One of the challenges for litigators who practice across state boundaries is making sense of state court systems: not just the culture and norms of the area, but often the structure and administration of the courts themselves. Many states are downright byzantine, with a large number of specialized courts (sometimes with overlapping jurisdictions), and no unified (or only recently unified) court systems. Local courts, covering counties and municipalities, are often under the governance of their host city or county rather than a centralized judicial administrator.
This is a product of history as much as anything, but it leads to obvious inefficiencies. One example making the headlines this week comes from Clark County, Ohio, where the county council has voted against consolidating two clerk of court offices, in part because they use entirely different electronic records systems. The move was originally proposed as a way to save up to $400,000 a year for the cash-strapped city of Springfield, but the city was unable to fund a study to confirm that number. In the end, lawyers, judges, and others will have to continue navigating different court systems with different technological resources.
El Paso County, Texas will convert one of its existing civil courts into a family court in 2019, in order to combat a significant backlog of family cases. The county is currently operating with 1.5 fewer full time family court judges than the number recommended by the state court administrator. It receives about 16,000 family court filings each year.
This is an excellent example of an interdependent court system engaging in proactive planning to combat resource deficiencies. The county knows that it is likely to receive many more family court cases than civil cases in the coming years, and cannot reasonably expect to receive more help in the form of full-time judges. The change both promotes efficient and effective administration of justice, and signals to the resource providers in the state legislature the need for more judgeships.
In another example of external decisions directly affecting internal court operations, the state courts located in Des Moines, Washington reported a 300 percent increase in case filings after the city implemented red light cameras.
The impact of the cameras was “much greater than we anticipated,” [Judge Lisa Leone] told [the city] Council.
The judge said she was “so impressed with every single” member of her staff.
“Just today (May 11) there was a line out the door … every clerk was on the phone taking the time for every one who has questions about the cameras or anything else.”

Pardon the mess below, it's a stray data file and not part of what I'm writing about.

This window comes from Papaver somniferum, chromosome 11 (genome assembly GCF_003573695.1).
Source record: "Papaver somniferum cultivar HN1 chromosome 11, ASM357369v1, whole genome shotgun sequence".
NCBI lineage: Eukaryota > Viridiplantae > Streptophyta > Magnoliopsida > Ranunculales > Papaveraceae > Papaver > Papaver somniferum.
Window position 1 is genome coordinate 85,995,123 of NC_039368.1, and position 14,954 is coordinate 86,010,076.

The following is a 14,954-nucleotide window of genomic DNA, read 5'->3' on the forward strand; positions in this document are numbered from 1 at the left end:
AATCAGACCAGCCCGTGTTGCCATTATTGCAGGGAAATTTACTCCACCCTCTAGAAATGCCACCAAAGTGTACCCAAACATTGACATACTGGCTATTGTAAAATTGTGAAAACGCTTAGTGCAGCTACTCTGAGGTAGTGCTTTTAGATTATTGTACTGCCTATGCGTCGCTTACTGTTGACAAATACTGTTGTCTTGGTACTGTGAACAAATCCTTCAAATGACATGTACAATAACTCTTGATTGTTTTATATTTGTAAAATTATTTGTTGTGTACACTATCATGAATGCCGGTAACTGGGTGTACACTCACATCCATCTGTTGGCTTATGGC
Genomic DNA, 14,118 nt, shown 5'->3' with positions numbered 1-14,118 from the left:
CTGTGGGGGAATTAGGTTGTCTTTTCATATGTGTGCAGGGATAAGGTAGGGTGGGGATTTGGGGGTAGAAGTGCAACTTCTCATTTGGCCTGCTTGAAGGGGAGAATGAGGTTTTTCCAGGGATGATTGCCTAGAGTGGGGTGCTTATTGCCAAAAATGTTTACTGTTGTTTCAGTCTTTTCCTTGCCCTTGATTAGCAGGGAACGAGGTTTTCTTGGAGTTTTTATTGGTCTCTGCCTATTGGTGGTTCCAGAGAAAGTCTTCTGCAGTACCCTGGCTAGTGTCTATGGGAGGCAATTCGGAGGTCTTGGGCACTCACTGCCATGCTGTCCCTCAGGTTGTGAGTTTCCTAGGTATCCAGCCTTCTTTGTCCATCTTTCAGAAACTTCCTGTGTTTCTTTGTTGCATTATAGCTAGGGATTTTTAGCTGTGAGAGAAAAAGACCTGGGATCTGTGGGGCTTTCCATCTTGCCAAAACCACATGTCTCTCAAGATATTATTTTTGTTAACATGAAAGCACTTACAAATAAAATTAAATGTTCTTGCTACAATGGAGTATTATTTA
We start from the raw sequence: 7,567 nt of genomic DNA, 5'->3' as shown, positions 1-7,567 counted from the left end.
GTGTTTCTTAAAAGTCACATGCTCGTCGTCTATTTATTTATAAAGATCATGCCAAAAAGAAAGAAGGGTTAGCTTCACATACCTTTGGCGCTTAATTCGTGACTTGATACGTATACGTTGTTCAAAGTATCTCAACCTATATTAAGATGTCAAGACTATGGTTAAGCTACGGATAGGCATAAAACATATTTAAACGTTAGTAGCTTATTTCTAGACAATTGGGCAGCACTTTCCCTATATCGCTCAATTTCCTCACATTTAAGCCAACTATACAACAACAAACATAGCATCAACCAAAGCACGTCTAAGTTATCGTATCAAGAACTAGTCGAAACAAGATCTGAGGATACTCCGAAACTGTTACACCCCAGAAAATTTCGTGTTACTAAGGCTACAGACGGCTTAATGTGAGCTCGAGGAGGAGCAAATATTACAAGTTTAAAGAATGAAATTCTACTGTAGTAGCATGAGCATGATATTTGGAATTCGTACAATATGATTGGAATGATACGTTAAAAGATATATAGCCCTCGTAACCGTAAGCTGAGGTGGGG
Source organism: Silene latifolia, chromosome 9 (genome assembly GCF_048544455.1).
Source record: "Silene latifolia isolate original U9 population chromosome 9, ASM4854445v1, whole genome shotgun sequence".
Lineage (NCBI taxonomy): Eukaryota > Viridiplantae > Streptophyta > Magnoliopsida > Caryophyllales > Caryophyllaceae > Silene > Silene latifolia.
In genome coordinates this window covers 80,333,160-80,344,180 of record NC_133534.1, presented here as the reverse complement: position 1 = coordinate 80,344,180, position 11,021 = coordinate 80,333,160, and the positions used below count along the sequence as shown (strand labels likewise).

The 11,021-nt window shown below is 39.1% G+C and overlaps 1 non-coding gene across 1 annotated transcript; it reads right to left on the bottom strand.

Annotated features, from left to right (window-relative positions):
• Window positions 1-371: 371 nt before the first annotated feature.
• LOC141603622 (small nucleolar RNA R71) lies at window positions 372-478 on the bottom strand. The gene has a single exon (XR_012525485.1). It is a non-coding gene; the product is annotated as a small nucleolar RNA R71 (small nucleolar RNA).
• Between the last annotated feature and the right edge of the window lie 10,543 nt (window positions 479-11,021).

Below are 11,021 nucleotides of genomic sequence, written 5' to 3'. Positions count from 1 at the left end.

Judge Julia Gibbons, the Chair of the Judicial Conference’s Budget Committee, appeared before a House Appropriations subcommittee yesterday to request $7.2 billion in funding for the federal courts for Fiscal Year 2018. She was joined by James Duff, the Director of the Administrative Office of the U.S. Courts. The full testimony of both Judge Gibbons and Director Duff are available at the link.
The Philippine Judges Association (PJA) has nominated court administrator Jose Midas Marquez to an open seat on that country’s Supreme Court. Marquez has also served as a law clerk and a public information officer. In announcing the nomination, the PJA noted that Marquez “brought significant innovations and reforms in the dispensation of justice in the first and second level courts.”
There have been instances of American judges going straight from administrative positions to judgeships, but rarely is familiarity with the court’s internal procedures a selling point to Congress and state nominating commissions. Perhaps it should be.
The Jerusalem Post reports that Israel’s Religious Services Ministry has agreed to appoint a woman as deputy director of the country’s rabbinical courts sometime within the next three months. The decision comes in the wake of pressure from both Israel’s High Court of Justice and the women’s rights organization Mavoi Satum.
The decision to break the gender barrier for the rabbinical courts, even for a purely administrative appointment, offers some surprising insights into the relationship between the rabbinical courts, Israel’s secular judicial system, and the society in which they both operate. More after the jump.
Continue reading “How a single ministerial appointment provides a window into the institutional character of courts”
I reported last week on Richard Cooke, a newly elected Cook County judge who refused to take his initial assignment at traffic court — a way station at which almost every new Chicago judge cuts his or her teeth. Judge Cooke has now resigned his judgeship.
Courts, like most organizations, place certain requirements on membership. The court system itself may not be able to choose its members (who are elected by the public), but it can — and sensibly does — seek to train and socialize them into the basics of organizational life. For whatever reason, Judge Cooke tried to circumvent at least part of that socialization process, to the detriment of both him and the court system.